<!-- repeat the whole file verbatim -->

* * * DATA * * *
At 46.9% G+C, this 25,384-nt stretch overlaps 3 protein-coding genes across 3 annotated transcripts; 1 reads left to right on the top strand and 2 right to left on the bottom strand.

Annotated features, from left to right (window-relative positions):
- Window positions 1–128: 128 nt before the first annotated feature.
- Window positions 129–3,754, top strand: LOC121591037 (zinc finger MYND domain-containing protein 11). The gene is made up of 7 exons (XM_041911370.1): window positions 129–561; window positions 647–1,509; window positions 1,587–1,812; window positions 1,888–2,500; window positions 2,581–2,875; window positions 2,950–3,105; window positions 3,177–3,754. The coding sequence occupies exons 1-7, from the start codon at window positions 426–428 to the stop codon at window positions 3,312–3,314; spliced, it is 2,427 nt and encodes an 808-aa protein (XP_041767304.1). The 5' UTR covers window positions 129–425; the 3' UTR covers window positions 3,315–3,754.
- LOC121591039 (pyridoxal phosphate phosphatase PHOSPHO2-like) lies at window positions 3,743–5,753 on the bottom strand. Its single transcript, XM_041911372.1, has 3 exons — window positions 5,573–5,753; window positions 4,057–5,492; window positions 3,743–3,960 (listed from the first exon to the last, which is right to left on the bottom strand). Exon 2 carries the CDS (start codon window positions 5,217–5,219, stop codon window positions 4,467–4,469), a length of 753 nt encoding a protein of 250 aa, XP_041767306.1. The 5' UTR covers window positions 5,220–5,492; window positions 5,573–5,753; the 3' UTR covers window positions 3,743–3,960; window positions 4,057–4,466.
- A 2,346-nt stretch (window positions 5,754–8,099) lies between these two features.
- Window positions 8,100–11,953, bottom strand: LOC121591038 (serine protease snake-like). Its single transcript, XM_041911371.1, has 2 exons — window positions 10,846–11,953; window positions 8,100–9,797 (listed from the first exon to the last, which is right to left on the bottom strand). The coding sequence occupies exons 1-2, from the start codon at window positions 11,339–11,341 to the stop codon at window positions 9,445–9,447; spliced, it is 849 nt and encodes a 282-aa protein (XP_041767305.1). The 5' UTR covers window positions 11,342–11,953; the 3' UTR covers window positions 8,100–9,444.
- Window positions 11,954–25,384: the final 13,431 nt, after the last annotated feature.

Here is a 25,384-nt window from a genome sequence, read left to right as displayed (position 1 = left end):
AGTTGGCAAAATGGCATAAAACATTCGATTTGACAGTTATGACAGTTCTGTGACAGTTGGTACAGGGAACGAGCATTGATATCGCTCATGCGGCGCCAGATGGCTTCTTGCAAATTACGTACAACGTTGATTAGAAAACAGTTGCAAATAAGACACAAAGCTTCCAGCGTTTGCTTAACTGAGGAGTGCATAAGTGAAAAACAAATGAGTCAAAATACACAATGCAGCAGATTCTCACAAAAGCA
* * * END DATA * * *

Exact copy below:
At 46.9% G+C, this 25,384-nt stretch overlaps 3 protein-coding genes across 3 annotated transcripts; 1 reads left to right on the top strand and 2 right to left on the bottom strand.

Annotated features, from left to right (window-relative positions):
- Window positions 1–128: 128 nt before the first annotated feature.
- Window positions 129–3,754, top strand: LOC121591037 (zinc finger MYND domain-containing protein 11). The gene is made up of 7 exons (XM_041911370.1): window positions 129–561; window positions 647–1,509; window positions 1,587–1,812; window positions 1,888–2,500; window positions 2,581–2,875; window positions 2,950–3,105; window positions 3,177–3,754. The coding sequence occupies exons 1-7, from the start codon at window positions 426–428 to the stop codon at window positions 3,312–3,314; spliced, it is 2,427 nt and encodes an 808-aa protein (XP_041767304.1). The 5' UTR covers window positions 129–425; the 3' UTR covers window positions 3,315–3,754.
- LOC121591039 (pyridoxal phosphate phosphatase PHOSPHO2-like) lies at window positions 3,743–5,753 on the bottom strand. Its single transcript, XM_041911372.1, has 3 exons — window positions 5,573–5,753; window positions 4,057–5,492; window positions 3,743–3,960 (listed from the first exon to the last, which is right to left on the bottom strand). Exon 2 carries the CDS (start codon window positions 5,217–5,219, stop codon window positions 4,467–4,469), a length of 753 nt encoding a protein of 250 aa, XP_041767306.1. The 5' UTR covers window positions 5,220–5,492; window positions 5,573–5,753; the 3' UTR covers window positions 3,743–3,960; window positions 4,057–4,466.
- A 2,346-nt stretch (window positions 5,754–8,099) lies between these two features.
- Window positions 8,100–11,953, bottom strand: LOC121591038 (serine protease snake-like). Its single transcript, XM_041911371.1, has 2 exons — window positions 10,846–11,953; window positions 8,100–9,797 (listed from the first exon to the last, which is right to left on the bottom strand). The coding sequence occupies exons 1-2, from the start codon at window positions 11,339–11,341 to the stop codon at window positions 9,445–9,447; spliced, it is 849 nt and encodes a 282-aa protein (XP_041767305.1). The 5' UTR covers window positions 11,342–11,953; the 3' UTR covers window positions 8,100–9,444.
- Window positions 11,954–25,384: the final 13,431 nt, after the last annotated feature.

Here is a 25,384-nt window from a genome sequence, read left to right as displayed (position 1 = left end):
AGTTGGCAAAATGGCATAAAACATTCGATTTGACAGTTATGACAGTTCTGTGACAGTTGGTACAGGGAACGAGCATTGATATCGCTCATGCGGCGCCAGATGGCTTCTTGCAAATTACGTACAACGTTGATTAGAAAACAGTTGCAAATAAGACACAAAGCTTCCAGCGTTTGCTTAACTGAGGAGTGCATAAGTGAAAAACAAATGAGTCAAAATACACAATGCAGCAGATTCTCACAAAAGCA